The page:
When will we get faster broadband?

It could be mid-2009 before the construction of a new fibre-to-the-node broadband network can begin, a leading technology analyst says.

Ovum broadband research director David Kennedy says the tendering process and complex regulatory changes required are likely to take at least until 2009. That could mean just half of Australian households will be hooked up to the new network by 2012 – well into what would be the Rudd Government’s second term.

“It’s a huge agenda and it’s just not realistic to think it will be settled for 18 months,” Kennedy says. “Construction will take us well into 2012 and beyond, so building a broadband network is a long-term project that will extend well into the term of Parliament after this one.”

Once a new communications minister is appointed, the first step they will have to take is establish a tender process to decide who will receive the $4.7 billion in public funds to construct the network.

Kennedy says at this stage Telstra shapes as the most likely winner of any tender process.

“If you were a betting man, you’d have your money on Telstra: they’ve got the financial resources on hand to do it and they own the existing network. By contrast the G9 don’t have those things in place, although no doubt they’ll be moving quickly,” Kennedy says.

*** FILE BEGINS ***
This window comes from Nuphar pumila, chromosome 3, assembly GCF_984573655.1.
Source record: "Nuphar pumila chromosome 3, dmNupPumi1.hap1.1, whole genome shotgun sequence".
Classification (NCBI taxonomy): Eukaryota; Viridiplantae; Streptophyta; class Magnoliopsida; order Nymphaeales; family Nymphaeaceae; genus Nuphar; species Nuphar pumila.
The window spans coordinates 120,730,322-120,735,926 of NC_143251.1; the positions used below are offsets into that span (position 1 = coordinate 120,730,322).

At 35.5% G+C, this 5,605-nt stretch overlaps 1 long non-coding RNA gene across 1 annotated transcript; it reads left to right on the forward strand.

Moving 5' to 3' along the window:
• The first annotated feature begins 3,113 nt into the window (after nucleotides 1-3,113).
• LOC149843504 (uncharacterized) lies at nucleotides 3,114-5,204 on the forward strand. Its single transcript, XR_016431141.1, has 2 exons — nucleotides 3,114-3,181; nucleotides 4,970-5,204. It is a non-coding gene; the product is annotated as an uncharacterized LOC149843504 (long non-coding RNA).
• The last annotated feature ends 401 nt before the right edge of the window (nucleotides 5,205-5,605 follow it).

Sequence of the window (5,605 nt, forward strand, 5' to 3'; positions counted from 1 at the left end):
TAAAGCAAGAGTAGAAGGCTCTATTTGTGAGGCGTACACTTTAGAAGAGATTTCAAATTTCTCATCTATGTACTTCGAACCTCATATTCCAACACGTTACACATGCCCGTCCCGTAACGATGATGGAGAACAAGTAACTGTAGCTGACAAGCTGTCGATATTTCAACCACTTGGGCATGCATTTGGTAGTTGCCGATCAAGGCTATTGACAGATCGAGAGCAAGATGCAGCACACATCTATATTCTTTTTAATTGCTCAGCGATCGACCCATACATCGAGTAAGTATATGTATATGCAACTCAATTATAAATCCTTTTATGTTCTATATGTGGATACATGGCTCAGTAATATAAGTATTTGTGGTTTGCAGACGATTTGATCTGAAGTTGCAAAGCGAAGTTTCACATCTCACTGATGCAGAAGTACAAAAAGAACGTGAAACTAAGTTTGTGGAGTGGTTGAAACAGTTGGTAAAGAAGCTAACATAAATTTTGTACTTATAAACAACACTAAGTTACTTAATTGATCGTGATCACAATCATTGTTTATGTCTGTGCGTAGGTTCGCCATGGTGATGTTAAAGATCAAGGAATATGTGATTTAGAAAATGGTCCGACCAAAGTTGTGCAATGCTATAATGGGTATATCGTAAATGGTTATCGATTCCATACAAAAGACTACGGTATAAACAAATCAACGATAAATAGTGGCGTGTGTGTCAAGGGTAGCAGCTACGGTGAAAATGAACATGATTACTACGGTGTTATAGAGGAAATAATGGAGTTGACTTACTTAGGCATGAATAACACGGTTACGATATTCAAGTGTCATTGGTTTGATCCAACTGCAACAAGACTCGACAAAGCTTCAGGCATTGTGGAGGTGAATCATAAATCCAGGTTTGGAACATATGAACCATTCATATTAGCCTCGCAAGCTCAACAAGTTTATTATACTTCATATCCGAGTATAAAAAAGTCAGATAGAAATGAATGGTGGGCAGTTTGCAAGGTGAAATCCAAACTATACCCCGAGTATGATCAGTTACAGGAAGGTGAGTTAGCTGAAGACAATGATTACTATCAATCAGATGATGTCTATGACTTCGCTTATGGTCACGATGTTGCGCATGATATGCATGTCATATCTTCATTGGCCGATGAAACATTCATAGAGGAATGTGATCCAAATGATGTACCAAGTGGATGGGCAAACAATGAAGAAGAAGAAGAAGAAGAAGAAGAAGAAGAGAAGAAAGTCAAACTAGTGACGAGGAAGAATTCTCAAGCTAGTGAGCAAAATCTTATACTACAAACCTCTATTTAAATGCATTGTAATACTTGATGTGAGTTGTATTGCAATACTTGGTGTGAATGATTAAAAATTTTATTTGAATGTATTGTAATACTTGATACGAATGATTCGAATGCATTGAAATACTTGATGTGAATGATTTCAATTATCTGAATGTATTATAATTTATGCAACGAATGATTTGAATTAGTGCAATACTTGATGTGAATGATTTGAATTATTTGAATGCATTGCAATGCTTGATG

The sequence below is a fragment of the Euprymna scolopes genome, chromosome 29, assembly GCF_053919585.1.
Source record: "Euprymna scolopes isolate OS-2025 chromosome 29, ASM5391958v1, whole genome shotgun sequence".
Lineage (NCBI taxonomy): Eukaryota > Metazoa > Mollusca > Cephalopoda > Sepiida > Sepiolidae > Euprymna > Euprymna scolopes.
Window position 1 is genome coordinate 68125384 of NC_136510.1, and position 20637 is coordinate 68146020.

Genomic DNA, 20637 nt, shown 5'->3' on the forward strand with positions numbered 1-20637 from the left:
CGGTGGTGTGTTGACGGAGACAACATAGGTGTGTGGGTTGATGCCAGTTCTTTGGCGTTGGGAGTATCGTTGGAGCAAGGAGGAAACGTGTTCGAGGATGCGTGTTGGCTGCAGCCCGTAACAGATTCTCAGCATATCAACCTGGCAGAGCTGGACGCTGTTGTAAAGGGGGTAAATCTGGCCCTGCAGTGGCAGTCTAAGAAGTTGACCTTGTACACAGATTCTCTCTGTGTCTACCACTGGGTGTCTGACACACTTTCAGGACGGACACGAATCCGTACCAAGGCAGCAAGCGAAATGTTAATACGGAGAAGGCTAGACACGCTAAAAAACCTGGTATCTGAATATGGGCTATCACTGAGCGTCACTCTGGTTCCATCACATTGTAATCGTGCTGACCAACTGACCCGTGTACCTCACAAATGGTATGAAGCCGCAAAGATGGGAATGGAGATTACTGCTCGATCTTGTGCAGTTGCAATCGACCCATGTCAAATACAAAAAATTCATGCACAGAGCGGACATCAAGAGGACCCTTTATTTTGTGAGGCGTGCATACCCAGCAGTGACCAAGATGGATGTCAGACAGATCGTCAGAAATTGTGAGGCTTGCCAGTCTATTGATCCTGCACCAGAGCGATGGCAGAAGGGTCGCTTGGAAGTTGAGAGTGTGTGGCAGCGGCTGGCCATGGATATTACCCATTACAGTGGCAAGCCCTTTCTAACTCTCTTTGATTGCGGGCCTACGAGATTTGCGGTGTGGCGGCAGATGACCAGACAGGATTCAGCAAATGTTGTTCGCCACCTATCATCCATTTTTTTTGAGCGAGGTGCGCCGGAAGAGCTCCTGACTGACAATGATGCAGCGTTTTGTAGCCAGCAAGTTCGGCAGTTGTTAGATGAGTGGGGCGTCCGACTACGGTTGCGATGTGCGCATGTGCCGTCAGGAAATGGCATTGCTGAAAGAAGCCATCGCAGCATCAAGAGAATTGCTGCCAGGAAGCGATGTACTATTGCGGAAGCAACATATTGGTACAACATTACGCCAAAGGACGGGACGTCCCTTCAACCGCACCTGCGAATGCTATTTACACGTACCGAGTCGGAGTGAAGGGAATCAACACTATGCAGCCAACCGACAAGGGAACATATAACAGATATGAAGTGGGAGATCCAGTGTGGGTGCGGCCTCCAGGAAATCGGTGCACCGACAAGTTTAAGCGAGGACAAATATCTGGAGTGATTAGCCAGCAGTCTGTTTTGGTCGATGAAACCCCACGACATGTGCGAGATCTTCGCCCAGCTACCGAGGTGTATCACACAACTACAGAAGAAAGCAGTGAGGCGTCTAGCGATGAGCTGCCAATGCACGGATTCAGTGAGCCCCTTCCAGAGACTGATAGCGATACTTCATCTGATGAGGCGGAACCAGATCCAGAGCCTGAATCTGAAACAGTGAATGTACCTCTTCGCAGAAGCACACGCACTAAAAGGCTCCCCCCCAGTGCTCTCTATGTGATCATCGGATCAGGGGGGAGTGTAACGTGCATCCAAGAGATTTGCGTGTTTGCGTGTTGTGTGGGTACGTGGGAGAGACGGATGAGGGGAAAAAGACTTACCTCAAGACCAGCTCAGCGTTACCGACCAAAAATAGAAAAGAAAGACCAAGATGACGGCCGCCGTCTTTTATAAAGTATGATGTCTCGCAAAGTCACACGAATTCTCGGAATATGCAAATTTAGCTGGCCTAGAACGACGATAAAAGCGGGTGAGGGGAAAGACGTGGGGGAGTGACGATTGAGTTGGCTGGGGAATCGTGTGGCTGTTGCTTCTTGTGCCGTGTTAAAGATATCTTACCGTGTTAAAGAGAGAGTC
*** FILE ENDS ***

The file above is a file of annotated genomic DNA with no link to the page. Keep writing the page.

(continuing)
Telstra says it could begin laying fibre for the new network in just 48 hours if it is selected as the Federal Government’s partner in rolling out the new broadband network.

“We’re prepared with a plan, with the money and the talent and technology to get the job done,” Telstra’s director of regulatory affairs Phil Burgess told reporters yesterday. “Within 48 hours we can start digging holes.”

But all that assumes Telstra has agreed to the regulatory environment Labor puts in place – something former communications minister Helen Coonan has failed to do over the past year.

Labor communications spokesman Stephen Conroy has signalled he wants a stricter separation of Telstra’s wholesale and retail arms and oversight of the network by the Australian Competition and Consumer Commission.

Conroy will have to twist Telstra’s arm – and cleverly use the lure of access to $4.7 billion in government funding – to reach agreement on the regulatory changes, according to Ovum’s Kennedy.

“If you look at the tactical situation, the only difference between Coonan’s position and Conroy’s is that Conroy has got a lot of money to spend. That’s the only source of extra leverage available, so yes he will be relying on that heavily to leverage to get the right regulatory settings in place,” Kennedy says.


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